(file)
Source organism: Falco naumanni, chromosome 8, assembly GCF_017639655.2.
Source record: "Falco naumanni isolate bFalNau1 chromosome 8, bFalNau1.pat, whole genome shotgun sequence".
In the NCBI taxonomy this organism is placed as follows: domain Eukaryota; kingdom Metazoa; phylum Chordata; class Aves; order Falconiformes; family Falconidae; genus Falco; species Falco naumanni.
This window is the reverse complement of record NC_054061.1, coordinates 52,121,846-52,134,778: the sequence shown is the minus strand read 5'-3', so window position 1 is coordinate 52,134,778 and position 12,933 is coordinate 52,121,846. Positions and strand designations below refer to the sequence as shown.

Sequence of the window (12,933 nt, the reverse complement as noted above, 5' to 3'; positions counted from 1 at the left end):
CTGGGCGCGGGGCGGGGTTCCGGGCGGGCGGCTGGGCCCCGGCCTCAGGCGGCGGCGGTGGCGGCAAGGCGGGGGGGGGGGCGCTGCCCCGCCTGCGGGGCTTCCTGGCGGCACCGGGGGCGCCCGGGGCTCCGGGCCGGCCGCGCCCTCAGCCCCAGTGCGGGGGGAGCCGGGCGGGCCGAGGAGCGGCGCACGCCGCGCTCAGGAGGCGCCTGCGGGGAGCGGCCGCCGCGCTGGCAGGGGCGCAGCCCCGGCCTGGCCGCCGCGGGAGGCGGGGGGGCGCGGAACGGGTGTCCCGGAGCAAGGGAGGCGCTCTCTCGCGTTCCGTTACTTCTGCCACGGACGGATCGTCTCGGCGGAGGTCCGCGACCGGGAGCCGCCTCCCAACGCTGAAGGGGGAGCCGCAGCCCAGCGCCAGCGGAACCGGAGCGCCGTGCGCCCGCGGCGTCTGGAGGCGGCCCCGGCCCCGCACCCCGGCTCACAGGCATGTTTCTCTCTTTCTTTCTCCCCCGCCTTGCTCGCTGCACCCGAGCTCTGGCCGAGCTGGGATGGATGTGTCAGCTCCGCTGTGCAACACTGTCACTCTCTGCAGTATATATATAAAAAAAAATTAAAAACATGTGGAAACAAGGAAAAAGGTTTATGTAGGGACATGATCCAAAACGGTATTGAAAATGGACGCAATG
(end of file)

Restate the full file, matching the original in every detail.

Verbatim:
Source organism: Falco naumanni, chromosome 8, assembly GCF_017639655.2.
Source record: "Falco naumanni isolate bFalNau1 chromosome 8, bFalNau1.pat, whole genome shotgun sequence".
In the NCBI taxonomy this organism is placed as follows: domain Eukaryota; kingdom Metazoa; phylum Chordata; class Aves; order Falconiformes; family Falconidae; genus Falco; species Falco naumanni.
This window is the reverse complement of record NC_054061.1, coordinates 52,121,846-52,134,778: the sequence shown is the minus strand read 5'-3', so window position 1 is coordinate 52,134,778 and position 12,933 is coordinate 52,121,846. Positions and strand designations below refer to the sequence as shown.

Sequence of the window (12,933 nt, the reverse complement as noted above, 5' to 3'; positions counted from 1 at the left end):
CTGGGCGCGGGGCGGGGTTCCGGGCGGGCGGCTGGGCCCCGGCCTCAGGCGGCGGCGGTGGCGGCAAGGCGGGGGGGGGGGCGCTGCCCCGCCTGCGGGGCTTCCTGGCGGCACCGGGGGCGCCCGGGGCTCCGGGCCGGCCGCGCCCTCAGCCCCAGTGCGGGGGGAGCCGGGCGGGCCGAGGAGCGGCGCACGCCGCGCTCAGGAGGCGCCTGCGGGGAGCGGCCGCCGCGCTGGCAGGGGCGCAGCCCCGGCCTGGCCGCCGCGGGAGGCGGGGGGGCGCGGAACGGGTGTCCCGGAGCAAGGGAGGCGCTCTCTCGCGTTCCGTTACTTCTGCCACGGACGGATCGTCTCGGCGGAGGTCCGCGACCGGGAGCCGCCTCCCAACGCTGAAGGGGGAGCCGCAGCCCAGCGCCAGCGGAACCGGAGCGCCGTGCGCCCGCGGCGTCTGGAGGCGGCCCCGGCCCCGCACCCCGGCTCACAGGCATGTTTCTCTCTTTCTTTCTCCCCCGCCTTGCTCGCTGCACCCGAGCTCTGGCCGAGCTGGGATGGATGTGTCAGCTCCGCTGTGCAACACTGTCACTCTCTGCAGTATATATATAAAAAAAAATTAAAAACATGTGGAAACAAGGAAAAAGGTTTATGTAGGGACATGATCCAAAACGGTATTGAAAATGGACGCAATG